The value of believing in their dreams

Sometimes, when Mirella Aria’s phone rings, there’s a pediatrician on the other side of the line requesting her help. A new baby with Down syndrome has been born in Panama and along side that brand new human being there’s a couple of parents that are grieving the dreams they believe they have to let go.

When this calls come, Mirella and her daughter María Jose –who out of fondness everybody calls Majo- get in the car and, withouth any tears or drama in the vicinity, visit the new baby. They are a mirror in which the new parents can see their possible future reflected. A future filled with challenges and joys in which there is no room, if Mirella has her way, for any disquietude.

The next 6th of January marks 18 years of the day that Mirella gave birth, in a hospital in Guatemala, to her first daughter, Majo. She was a small child with almond shaped eyes and the most precious little ears and Mirella held her in her arms, happy, without ever thinking there was anything wrong with her.

But soon the doctors entered the room, in what Mirella can now only describe as the most tragic procession, tripping over themselves while trying to present her with their diagnosis. And Mirella, without beating around the bush, went from asking them, upfront, if they were trying to tell her that her daughter had down syndrome to inquiring about the steps and therapies that had to be implemented in order to assure that Majo had the best possible development.

Her reaction was, for everyone around, a surprise. It was inevitable to expect that at some point the diagnosis would overwhelm her but, close to 18 years later, she has made room in her life to the challenges but not to the sadness.

“It’s a matter of work. Being a mom is work and being a mom of a person with a disability is understanding that disability to be able to provide them with the tools they need to achieve their dreams”, Mirella explains.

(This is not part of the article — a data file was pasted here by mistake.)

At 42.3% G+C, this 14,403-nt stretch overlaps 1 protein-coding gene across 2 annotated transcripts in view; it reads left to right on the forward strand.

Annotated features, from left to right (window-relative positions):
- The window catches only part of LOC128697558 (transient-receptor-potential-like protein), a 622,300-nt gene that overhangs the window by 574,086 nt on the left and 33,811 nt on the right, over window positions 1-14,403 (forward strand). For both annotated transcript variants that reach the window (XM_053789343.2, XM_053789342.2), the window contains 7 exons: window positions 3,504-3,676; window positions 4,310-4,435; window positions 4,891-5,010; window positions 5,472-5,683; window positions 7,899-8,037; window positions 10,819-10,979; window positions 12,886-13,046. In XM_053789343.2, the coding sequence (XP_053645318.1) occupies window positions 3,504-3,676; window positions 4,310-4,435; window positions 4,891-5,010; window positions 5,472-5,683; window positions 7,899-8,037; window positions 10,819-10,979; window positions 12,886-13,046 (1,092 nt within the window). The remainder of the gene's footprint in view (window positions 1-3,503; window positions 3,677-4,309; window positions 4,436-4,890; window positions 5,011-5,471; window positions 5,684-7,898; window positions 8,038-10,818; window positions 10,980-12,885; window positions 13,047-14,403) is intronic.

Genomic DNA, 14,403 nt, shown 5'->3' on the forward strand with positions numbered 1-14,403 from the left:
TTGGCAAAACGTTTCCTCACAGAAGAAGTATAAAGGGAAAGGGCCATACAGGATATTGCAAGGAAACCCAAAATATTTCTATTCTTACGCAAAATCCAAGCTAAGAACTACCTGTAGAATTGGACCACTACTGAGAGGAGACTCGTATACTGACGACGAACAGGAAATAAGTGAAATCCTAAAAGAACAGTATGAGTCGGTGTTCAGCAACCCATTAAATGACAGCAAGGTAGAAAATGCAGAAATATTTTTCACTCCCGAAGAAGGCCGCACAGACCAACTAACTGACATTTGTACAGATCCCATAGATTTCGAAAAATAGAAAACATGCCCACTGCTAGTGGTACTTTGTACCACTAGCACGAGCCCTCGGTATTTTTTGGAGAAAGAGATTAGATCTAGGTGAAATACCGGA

For her, it’s a work in which she constantly ends up learning new things and gets to experience, with every accomplishment her daughter achieves, a sense of satisfaction that she cannot quite find the words for.

She did, right from the beginning, everything: stimulated her motor skills, devoured every possible information regarding the functioning of her daughter’s brain and went around the house with Majo retelling out loud every little thing she did. Anything that could help her develop her potential.

That way of thinking was so ingrained in her mind that when her second daughter, Adriana, was born Mirella felt like she didn’t know how other parents had fun with their kids. Every game she was accustomed to was loud and had an objective, every game involved raising the arms of her baby or repeating movements until a big accomplishment, like the infant sitting on their own, came.

Those constant stimuli, essential and permanent all throughout Majos life, are responsible for the admiration everybody fells upon meting her for the first time. She reads with ease, grasping concepts without difficulty, and the fluidity with which she expresses her ideas have made her protagonist of interviews both on radio and on print media. She recently gave, in front of a classroom full of disbelieving teachers, a talk about dealing with disabilities in the classroom. With a power point presentation she made by herself.

A little over 4 years ago Mirella decided to change her corporate job in order to, as her daughter explains to everyone who asks, work full time for Majo. This includes th work she does along side Down Panama, an NGO in which she is part of it’s Board of Directors. She explains that her time with Majo created within her a necessity to share with the world her experience:

“They are blessings, not little angels as some people like to think, but they bring something positive to the people that surround them: they change the filter with which we see life”, she shares.

While sitting on the living room of her house, Mirella admits that it isn’t always easy. Since the beginning she explained to Majo, with the utmost attention, her condition. How every cell on her body had an additional chromosome, so she could understand why most things would challenge her more than anybody else around her. But she always, always made sure, that Majo knew that that wasn’t a limiting factor to what she could or couldn’t dream about.